ArrowArtboardCreated with Sketch.Title ChevronTitle ChevronEye IconIcon FacebookIcon LinkedinIcon Mail ContactPath LayerIcon MailPositive ArrowIcon PrintTitle ChevronIcon Twitter
Business

VietJet to begin flights to Japan with Osaka route

Vietnamese budget carrier bypasses crowded Tokyo in favor of western city

VietJet Vice President Dinh Viet Phuong, left, and Naoki Sato, managing director of Mitsubishi UFJ Lease & Finance, seal a financing agreement for the airline to purchase three new Airbus A321 aircraft on June 5 in Tokyo. (Courtesy of VietJet)

HO CHI MINH CITY -- VietJet Air is set to open its first route connecting Vietnam and Japan with the launch of service from Hanoi to the western Japanese city of Osaka, probably by early next year.

The Vietnamese budget airline aims to meet growing demand from business and leisure travelers in the two countries. Japanese travelers made some 1.6 million trips to and from Vietnam last year, making it the country's fourth-largest market in the Asia-Pacific region, after South Korea, Thailand and Singapore.

"This number is expected to grow at a double-digit rate in the next five years, [becoming] a key market in our flight network expansion," VietJet President and CEO Nguyen Thi Phuong Thao told the Nikkei Asian Review in Ho Chi Minh City ahead of her trip to Japan on Monday.

The decision to create a Hanoi-Osaka route is part of Vietjet's growth strategy, which aims to meet both domestic competition and expand its international network. "We are operating 30 international routes, and will rapidly increase the network with a radius of five hours from Vietjet's bases in Vietnam in the future," Thao said.

VietJet had intended to begin with service from Hanoi or Ho Chi Minh City to Tokyo. But fierce competition from other airlines, including Vanilla Air, a Japanese low-cost carrier, persuaded VietJet to alter its plans.

The airline has opted for Osaka, big city in western Japan. It is also considering operating charter flights to other regional centers in Japan, such as Ibaraki, Fukushima, Ibaraki, Komasu and Kitakyushu. It is also mulling charter service to Narita Airport, which serves Greater Tokyo. "I believe the budget fare [we offer] will stimulate more travel between the two markets," Thao said.

Deals to be had

Thao added that interline agreements -- which allow passengers to transfer from one airline to another without checking in again -- and code-sharing with Japanese airlines will be also be initiated to maximize revenue and occupancy rates for both sides. VietJet has worked out code-sharing and interline arrangements with airlines flying to European and North American destinations.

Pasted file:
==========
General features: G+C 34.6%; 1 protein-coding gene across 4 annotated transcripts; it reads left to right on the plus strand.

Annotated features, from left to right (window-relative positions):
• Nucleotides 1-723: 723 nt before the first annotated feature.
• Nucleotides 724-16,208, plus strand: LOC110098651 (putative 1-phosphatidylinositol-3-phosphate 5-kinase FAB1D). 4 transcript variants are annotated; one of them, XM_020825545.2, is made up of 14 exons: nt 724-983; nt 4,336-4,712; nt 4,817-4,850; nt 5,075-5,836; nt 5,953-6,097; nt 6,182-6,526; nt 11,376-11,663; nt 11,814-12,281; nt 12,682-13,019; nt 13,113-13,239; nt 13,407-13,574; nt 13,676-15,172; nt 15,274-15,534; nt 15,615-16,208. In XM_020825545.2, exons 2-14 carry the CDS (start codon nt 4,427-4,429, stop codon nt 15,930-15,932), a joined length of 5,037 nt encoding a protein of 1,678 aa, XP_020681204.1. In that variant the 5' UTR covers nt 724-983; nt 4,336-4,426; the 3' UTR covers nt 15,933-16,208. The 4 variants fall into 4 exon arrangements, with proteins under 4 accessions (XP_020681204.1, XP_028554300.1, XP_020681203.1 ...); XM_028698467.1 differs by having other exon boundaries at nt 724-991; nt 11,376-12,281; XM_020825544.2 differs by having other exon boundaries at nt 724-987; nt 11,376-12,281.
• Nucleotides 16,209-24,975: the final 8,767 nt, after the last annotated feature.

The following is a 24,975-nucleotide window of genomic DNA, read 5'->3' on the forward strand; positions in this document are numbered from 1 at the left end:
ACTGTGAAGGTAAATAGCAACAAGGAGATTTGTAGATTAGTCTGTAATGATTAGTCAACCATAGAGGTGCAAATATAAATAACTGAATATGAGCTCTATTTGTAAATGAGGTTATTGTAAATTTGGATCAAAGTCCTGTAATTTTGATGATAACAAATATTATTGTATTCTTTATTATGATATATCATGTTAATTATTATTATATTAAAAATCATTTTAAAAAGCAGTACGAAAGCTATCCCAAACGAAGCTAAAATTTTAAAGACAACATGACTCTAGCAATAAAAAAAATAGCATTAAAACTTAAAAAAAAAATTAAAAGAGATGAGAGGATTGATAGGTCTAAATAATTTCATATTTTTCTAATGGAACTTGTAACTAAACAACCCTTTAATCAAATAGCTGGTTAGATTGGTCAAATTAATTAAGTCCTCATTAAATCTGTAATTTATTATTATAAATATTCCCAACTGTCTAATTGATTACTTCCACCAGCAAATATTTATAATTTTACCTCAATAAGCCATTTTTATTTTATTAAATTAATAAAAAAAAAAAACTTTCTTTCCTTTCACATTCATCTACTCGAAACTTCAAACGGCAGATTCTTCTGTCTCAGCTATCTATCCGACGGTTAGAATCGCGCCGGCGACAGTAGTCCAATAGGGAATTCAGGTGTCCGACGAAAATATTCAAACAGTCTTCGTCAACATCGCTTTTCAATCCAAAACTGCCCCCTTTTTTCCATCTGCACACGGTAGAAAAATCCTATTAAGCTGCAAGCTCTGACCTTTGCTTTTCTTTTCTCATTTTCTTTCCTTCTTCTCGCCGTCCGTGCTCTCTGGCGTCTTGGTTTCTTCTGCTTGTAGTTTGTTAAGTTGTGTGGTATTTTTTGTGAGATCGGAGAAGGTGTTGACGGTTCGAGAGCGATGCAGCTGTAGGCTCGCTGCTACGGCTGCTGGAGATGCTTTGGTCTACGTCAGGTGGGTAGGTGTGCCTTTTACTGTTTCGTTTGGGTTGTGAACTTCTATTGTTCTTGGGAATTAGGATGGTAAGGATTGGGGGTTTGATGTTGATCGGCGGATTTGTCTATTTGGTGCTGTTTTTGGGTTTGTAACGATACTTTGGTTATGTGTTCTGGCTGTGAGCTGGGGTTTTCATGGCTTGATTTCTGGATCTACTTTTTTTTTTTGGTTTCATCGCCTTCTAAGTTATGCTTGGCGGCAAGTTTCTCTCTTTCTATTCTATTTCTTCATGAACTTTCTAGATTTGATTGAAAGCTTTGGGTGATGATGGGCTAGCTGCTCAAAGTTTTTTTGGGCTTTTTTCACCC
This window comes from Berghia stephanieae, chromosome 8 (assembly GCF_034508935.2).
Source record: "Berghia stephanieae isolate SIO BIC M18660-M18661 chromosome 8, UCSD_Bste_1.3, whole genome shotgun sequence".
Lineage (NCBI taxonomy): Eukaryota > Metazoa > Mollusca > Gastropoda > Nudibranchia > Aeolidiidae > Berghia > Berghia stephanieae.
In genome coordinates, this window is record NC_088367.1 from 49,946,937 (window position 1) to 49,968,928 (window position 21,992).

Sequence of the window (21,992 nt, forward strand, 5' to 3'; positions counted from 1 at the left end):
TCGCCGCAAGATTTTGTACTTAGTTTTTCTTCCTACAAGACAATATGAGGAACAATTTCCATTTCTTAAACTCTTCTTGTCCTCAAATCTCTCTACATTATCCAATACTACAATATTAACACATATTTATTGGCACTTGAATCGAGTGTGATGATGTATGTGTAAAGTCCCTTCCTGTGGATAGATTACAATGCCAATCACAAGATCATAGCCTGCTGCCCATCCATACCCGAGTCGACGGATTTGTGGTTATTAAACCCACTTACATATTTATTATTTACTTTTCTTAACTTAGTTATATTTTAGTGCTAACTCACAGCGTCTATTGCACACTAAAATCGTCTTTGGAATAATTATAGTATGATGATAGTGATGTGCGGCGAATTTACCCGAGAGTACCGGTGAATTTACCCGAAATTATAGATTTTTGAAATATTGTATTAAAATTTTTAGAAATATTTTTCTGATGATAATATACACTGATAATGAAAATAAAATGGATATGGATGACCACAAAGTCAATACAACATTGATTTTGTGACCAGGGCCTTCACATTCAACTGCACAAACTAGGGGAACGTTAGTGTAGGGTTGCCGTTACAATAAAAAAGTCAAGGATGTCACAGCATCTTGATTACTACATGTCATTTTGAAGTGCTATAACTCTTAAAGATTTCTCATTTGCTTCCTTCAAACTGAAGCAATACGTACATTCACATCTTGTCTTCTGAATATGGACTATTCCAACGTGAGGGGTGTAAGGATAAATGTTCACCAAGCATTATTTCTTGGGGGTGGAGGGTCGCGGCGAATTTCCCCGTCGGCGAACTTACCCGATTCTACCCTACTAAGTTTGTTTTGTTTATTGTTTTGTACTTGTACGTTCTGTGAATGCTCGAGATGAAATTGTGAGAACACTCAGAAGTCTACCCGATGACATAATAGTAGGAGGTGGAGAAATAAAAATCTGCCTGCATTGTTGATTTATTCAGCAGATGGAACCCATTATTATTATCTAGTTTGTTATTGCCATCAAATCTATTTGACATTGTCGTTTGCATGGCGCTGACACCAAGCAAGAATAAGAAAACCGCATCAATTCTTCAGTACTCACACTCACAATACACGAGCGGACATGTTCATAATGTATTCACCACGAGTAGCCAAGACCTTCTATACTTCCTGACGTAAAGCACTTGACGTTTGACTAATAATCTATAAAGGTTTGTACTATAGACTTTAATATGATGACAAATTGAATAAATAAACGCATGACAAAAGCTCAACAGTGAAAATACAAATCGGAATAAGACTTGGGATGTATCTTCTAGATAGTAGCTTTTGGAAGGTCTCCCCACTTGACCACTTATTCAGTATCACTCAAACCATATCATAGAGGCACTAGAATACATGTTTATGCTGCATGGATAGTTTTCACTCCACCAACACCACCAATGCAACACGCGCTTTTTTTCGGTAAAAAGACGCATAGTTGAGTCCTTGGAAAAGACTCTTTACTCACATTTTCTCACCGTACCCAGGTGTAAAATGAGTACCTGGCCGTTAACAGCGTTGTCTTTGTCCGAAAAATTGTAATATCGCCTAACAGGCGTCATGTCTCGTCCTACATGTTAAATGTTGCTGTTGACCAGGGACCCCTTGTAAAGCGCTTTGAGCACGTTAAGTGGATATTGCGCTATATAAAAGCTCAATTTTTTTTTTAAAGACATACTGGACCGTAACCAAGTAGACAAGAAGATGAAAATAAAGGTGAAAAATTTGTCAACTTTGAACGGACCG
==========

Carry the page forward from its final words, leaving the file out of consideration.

VietJet signed an agreement with Mitsubishi UFJ Lease & Finance on Monday to beef up its fleet. The Japanese company will finance Vietjet's purchase of three new Airbus A321 jets, worth $348 million. The delivery will take place this year to facilitate the airline's domestic and international expansion. Previously, VietJet has worked with Jackson Square Aviation of the U.S., obtaining a loan of more than $326 million, to finance Airbus orders.

On May 31, during Thao's visit to the U.S., VietJet signed deals worth a total of $4.7 billion for engines, maintenance and aircraft financing with local partners, including CFM International.

VietJet has ordered a total of 200 jets from Airbus and Boeing for its feet expansion over the next 10 years. The airline has been looking for ways to raise capital for its growth. Thao has expressed interest in listing VietJet on the New York Stock Exchange.

The company is facing more competition at home, as Vietnam opens its aviation market to more private companies and foreign airlines. In the past three months, the communist country has heard from at least three operators interested in setting up new low-cost carriers.

VietJet offers a variety of service levels on board and has formed partnerships with tour companies, including Vietravel, Saigon Tourist, Benthanh Tourist. These companies offer domestic and overseas tours to many destinations in the region.

(Nikkei)

Sponsored Content

About Sponsored Content This content was commissioned by Nikkei's Global Business Bureau.

You have {{numberArticlesLeft}} free article{{numberArticlesLeft-plural}} left this monthThis is your last free article this month

Stay ahead with our exclusives on Asia;
the most dynamic market in the world.

Stay ahead with our exclusives on Asia

Get trusted insights from experts within Asia itself.

Get trusted insights from experts
within Asia itself.

Try 1 month for $0.99

You have {{numberArticlesLeft}} free article{{numberArticlesLeft-plural}} left this month

This is your last free article this month

Stay ahead with our exclusives on Asia; the most
dynamic market in the world
.

Get trusted insights from experts
within Asia itself.

Try 3 months for $9

Offer ends October 31st

Your trial period has expired

You need a subscription to...

  • Read all stories with unlimited access
  • Use our mobile and tablet apps
See all offers and subscribe

Your full access to Nikkei Asia has expired

You need a subscription to:

  • Read all stories with unlimited access
  • Use our mobile and tablet apps
See all offers
NAR on print phone, device, and tablet media

Nikkei Asian Review, now known as Nikkei Asia, will be the voice of the Asian Century.

Celebrate our next chapter
Free access for everyone - Sep. 30

Find out more